“This is a completely different time to be teaching in,” Miriam, Secondary R.E. a teacher, told The Lily-Jo Project. “Especially during the full-on lockdown, I really had to adjust my expectations of what my students were capable of but also what I was capable of in terms of traditional classroom experiences.”


“You can’t force a year 12 to do homework if they don’t want to, especially over Zoom!,” she adds. “Even now we are back in the classroom, it is totally different. I can’t chase things up like I used to, and the bubble system means that discipline has to look different, too. I can’t realistically set detentions in the same way! So I have to adjust, and I also have to give myself a bit of compassion about it.”


“Things are different – I’m not going to beat myself up about being unable to provide the exact same experience as pre-lockdown because it’s not feasible. This has allowed me to let go of a lot of potential pressure and stress.”


4. Get your body moving.


Physical activity is a proven stress reliever as it releases tension. It also stimulates the release of the “feel-good” hormone dopamine. Moreover, it can help improve focus and boost energy. Best of all? It doesn’t have to be a huge time commitment -- it’s recommended that adults fit in at least 150 minutes (2.5 hours) of heart-pumping physical activity per week.


If you can’t make it to the gym every day, throw yourself a dance party or play with your kids when you’re done instruction for the day. If you have a break between classes stretch or go for a brisk walk outside. Or get creative, like doing exercises during routine chores, such as brewing coffee or folding laundry. You cloud do calf-raises, squats, or races.


5. Avoid toxicity.


Avoid anything that you consider “toxic” as much as possible. Examples could be colleagues, social media posts, unnecessary events, or online comments on websites and blog posts. Instead, surround yourself with positivity.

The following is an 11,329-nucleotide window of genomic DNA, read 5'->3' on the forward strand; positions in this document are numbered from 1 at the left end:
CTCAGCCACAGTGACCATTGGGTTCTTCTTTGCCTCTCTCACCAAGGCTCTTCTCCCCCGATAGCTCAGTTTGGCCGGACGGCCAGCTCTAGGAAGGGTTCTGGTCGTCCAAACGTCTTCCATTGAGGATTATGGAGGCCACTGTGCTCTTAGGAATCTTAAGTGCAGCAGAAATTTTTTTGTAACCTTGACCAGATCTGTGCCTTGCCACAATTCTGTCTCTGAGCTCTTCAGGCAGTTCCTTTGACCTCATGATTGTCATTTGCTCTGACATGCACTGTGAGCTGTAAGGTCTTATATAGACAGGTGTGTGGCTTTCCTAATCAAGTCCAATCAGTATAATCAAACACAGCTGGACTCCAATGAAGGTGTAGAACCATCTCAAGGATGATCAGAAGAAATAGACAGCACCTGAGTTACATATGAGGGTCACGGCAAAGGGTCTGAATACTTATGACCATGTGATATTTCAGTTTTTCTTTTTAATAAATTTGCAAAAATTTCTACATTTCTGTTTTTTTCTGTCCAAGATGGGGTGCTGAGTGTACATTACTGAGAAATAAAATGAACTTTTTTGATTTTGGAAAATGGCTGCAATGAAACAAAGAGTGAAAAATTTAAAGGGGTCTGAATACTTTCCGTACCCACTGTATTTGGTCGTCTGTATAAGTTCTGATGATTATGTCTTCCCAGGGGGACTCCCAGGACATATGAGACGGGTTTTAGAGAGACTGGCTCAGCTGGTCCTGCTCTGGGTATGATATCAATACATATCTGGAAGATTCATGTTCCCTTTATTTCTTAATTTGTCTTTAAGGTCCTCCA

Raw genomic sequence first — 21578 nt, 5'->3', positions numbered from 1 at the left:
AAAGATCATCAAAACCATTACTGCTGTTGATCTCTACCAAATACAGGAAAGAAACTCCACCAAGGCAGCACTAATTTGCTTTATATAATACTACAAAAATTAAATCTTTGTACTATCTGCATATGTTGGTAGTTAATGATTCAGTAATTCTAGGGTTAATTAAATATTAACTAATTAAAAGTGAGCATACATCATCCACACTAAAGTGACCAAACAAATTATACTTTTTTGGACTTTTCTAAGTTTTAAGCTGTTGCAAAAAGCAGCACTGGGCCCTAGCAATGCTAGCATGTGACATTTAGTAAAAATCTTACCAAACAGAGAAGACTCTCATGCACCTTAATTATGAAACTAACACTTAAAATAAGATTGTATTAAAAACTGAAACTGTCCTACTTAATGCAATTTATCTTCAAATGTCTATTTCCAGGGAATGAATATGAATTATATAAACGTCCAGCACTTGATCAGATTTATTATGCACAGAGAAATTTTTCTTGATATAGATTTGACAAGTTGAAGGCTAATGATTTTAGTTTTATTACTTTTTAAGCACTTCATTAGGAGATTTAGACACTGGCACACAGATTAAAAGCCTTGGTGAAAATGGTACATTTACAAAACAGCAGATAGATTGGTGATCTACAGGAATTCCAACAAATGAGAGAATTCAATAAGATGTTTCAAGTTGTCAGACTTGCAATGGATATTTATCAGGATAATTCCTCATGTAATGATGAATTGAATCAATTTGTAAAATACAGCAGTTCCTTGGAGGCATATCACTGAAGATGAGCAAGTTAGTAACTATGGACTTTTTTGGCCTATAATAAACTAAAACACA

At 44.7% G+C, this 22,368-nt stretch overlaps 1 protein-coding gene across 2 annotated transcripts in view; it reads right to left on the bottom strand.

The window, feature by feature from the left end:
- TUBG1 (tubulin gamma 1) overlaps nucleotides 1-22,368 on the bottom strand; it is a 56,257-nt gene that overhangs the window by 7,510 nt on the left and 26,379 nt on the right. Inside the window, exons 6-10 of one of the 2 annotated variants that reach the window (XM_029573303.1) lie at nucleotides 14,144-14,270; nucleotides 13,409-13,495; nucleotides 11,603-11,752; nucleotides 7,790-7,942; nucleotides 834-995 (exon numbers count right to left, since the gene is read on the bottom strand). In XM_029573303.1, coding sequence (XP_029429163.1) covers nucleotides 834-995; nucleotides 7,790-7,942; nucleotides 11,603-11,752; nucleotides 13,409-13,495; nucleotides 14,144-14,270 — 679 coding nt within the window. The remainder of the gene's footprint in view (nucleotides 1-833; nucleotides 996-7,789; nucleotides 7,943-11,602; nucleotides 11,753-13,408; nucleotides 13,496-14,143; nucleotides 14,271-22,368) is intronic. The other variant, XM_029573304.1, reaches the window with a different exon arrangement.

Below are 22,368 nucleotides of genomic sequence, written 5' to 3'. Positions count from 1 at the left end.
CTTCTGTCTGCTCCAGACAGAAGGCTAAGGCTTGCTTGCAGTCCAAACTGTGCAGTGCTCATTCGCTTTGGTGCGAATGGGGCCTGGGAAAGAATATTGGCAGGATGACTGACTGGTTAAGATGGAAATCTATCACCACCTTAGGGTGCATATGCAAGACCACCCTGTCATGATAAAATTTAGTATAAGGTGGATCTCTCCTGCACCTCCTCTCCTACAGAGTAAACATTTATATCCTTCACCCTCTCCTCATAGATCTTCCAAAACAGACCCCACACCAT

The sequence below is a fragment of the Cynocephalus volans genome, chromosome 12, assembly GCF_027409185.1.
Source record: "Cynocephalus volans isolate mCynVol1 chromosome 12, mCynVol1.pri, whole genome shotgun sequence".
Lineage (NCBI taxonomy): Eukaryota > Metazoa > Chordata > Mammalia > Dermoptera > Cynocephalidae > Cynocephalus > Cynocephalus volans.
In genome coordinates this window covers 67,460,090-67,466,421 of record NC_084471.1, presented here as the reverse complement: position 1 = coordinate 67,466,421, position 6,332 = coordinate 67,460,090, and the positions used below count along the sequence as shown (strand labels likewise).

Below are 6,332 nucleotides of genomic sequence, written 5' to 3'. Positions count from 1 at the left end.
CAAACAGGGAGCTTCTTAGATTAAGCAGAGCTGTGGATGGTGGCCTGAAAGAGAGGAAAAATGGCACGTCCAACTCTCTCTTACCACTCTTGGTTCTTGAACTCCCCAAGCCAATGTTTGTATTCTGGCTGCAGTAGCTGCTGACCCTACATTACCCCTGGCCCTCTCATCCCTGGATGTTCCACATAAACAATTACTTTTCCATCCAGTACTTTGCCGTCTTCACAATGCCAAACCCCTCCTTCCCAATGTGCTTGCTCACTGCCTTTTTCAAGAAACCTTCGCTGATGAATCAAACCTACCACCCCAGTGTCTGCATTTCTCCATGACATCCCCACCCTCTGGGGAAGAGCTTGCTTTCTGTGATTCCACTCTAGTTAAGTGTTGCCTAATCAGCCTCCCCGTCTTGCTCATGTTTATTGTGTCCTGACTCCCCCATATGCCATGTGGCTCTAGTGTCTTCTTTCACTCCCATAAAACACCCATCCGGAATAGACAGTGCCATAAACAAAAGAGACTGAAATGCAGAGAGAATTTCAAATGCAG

6. Engage in activities that take your mind off teaching.


Give yourself permission to get distracted. That means partaking in healthy activities that you not only enjoy, but that can help “turn-off” your teacher’s mindset. Examples could be a game night with friends or family, going hiking, cooking new recipes, gardening, listening to a podcast, or watching a movie on Netflix.


7. Reach out.


Finally, don’t try to be a hero. While teachers are amazing, they also have their limits. If you're feeling overwhelmed, share your feelings with another teacher, friend, or family member.


Teach For America has also put together a helpful list of mental health resources teachers can use. These include worksheets, games, and tunes to lift your spirits.


And, don’t hesitate in reaching out to a mental health professional. Many licensed professionals, such as Delaware Psychological Services, now offer teletherapy. Besides promoting social distancing, this is a more convenient and flexible type of counseling if time is a concern.